Santa Fe, New Mexico: Sacred Spaces.

I spent four days, May 31 to June 4, 2016, in Santa Fe to attend a scientific conference on DNA sequencing at La Fonda on the Plaza.  During lunch breaks or whenever the lectures were not applicable to my work in microbiology, I took to walking the streets of Santa Fe.

SanMiguel_2014

San Miguel, the oldest church building in the United States.  The original walls and altar built in 1610 are still standing.

Residents of Santa Fe claim to host the largest population of professional artists in the United States outside of New York City and San Francisco. Such boasting becomes believable given the staggering number of art galleries and street bazaars along East Alameda Street, Water Street, East Palace Avenue, or Canyon Road.

Typical "touristy" street bazaar along Old Santa Fe Trail across from Loretto Chapel

Typical “touristy” street bazaar along Old Santa Fe Trail across from Loretto Chapel

On June 2, having presented my research poster the evening before, I had lost my voice and was running a low-grade fever. I figured that spending my time touring the streets under the bright, warm southwestern sun was better than the dimly lit, air-conditioner-chilled conference room.

Yellow columbines in front of the art galleries at the corner of Paseo de Peralta and Canyon Road.

Yellow columbines in front of the art galleries at the corner of Paseo de Peralta and Canyon Road.

Whenever I’m feeling physically or emotionally under the weather, my mind shifts away from the concrete scientific and more towards the tenuous spiritual.  Santa Fe’s rich brown, yellow, and green landscape, proportioned buildings, and bright blue sky together make the otherworldly seem close at hand.

Saint Francis Cathedral and Basilica, as it appears from down East San Francisco Street.

Saint Francis Cathedral and Basilica, as it appears from down East San Francisco Street.

Saint Francis Cathedral stands central to the immediate neighborhood where my scientific conference was held.  The oldest part of the Cathedral dates back to 1714, but most of the sanctuary was built in 1886.  From the front steps up to the cross at the peak of it’s gable, the cathedral’s front facade almost delineates a Golden Rectangle ratio (1:1.71).

Cathedral_Altar

Sanctuary of Saint Francis Cathedral Basilica backed by the altar screen. The center statue, second row, represents St. Francis of Assisi.  The other 14 icons, surrounding St. Francis, are representations of Roman Catholic Saints from North and South America.

Inside the Cathedral sanctuary, the imposing, hand-carved altar screen, completed in 1986, actually achieves the Golden Rectangle ratio, considered sacred by the ancient Greeks.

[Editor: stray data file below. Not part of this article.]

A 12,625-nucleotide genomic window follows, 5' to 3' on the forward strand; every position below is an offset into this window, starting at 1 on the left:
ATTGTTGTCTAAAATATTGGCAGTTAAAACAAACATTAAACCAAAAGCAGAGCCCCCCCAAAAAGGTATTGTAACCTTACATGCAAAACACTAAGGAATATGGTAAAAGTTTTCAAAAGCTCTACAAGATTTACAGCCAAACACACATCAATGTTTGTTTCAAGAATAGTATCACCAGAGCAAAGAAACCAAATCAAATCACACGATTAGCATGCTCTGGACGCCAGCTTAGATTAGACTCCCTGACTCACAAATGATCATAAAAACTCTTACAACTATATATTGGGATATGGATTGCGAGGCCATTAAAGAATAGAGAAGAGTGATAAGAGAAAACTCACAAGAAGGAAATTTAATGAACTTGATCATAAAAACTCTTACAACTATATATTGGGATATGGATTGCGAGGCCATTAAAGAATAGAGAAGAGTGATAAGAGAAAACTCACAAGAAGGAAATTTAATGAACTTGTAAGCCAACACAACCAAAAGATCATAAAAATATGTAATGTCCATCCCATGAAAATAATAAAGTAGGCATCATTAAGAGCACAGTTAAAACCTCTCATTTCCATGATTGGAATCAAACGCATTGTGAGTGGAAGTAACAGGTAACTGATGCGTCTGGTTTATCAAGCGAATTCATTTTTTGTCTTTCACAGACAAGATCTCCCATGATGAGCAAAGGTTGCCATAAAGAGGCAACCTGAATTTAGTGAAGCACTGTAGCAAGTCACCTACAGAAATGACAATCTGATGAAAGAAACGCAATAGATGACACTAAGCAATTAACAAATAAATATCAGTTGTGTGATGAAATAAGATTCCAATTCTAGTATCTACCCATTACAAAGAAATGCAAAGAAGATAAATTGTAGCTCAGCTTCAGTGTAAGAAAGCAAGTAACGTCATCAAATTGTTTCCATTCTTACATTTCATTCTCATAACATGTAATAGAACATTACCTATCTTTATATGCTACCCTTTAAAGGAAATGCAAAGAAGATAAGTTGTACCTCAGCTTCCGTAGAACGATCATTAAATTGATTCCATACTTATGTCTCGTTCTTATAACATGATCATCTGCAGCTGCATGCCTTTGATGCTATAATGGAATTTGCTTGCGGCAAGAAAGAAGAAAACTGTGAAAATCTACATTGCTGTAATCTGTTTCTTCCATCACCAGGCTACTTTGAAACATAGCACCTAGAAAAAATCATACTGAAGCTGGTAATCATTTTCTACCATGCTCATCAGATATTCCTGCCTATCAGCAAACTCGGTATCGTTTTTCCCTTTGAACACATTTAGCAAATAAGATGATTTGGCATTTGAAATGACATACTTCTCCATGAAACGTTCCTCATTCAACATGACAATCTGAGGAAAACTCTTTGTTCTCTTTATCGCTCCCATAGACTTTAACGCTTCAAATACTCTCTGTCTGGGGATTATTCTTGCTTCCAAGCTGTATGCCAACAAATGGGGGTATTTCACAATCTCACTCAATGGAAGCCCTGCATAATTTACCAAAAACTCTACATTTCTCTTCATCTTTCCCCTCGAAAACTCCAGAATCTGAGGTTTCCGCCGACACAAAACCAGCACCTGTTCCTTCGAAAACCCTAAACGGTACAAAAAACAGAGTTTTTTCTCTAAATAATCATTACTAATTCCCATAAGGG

Butterfly_Spirit

A pinewood and oil-paint representation of “Butterfly”, a Navajo Creator-Spirit, by Sheldon B. Harvey.

As much as I admire Roman Catholic art and architecture, living things and natural curves more strongly inspire my own sense of the sacred.  The Creator Butterfly Spirit inside the Fonda Hotel spoke to my own experience of Transgender “shape-shifting”.

Pueblo_Dances_by_Lumpkins

Paintings of Pueblo dancers, by William Lumpkins, in the main conference room of La Fonda Hotel.

In addition, the paintings of Pueblo tribal dances reminded me how movement is essential to my own connection with the Deities and Spirit World.  I have no Native American heritage, yet I drum, dance, and sing to the Eurasian Goddess Cybele, Matron of my Transgender “tribe”.   Given the sacredness I find in motion, I was utterly transfixed by the garden of bronze windmills next to Loretto Chapel along Old Santa Fe Trail.

The beauty I find in Nature, or at least in art forms which approximate Her, functions as one of my strongest antidotes to a world rampant with violence and ugliness.  At the same time, traditional Western churches, Protestant as well as Catholic, expand and enrich my polytheistic sense of spiritual wonder.

SangreDeChristo_Mtns

The Sangre de Christo Mountains, which dominate the eastern horizon above Santa Fe.  Viewed from Fort Marcy Park just outside downtown Santa Fe.

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2 thoughts on “Santa Fe, New Mexico: Sacred Spaces.

  1. Thank you for sharing your blog address with your devotion today, Darlene. I so enjoyed the photos, but upon reading several of your posts I have a clearer understanding of you and the struggles that you have overcome. Have you thought about writing an autobiography?

    • Thanks for checking out some of my posts. I’ve thought of writing an autobiography, but I’m looking more at self-publishing a book of my poetry and a daily devotional for an entire year. Thanks again!

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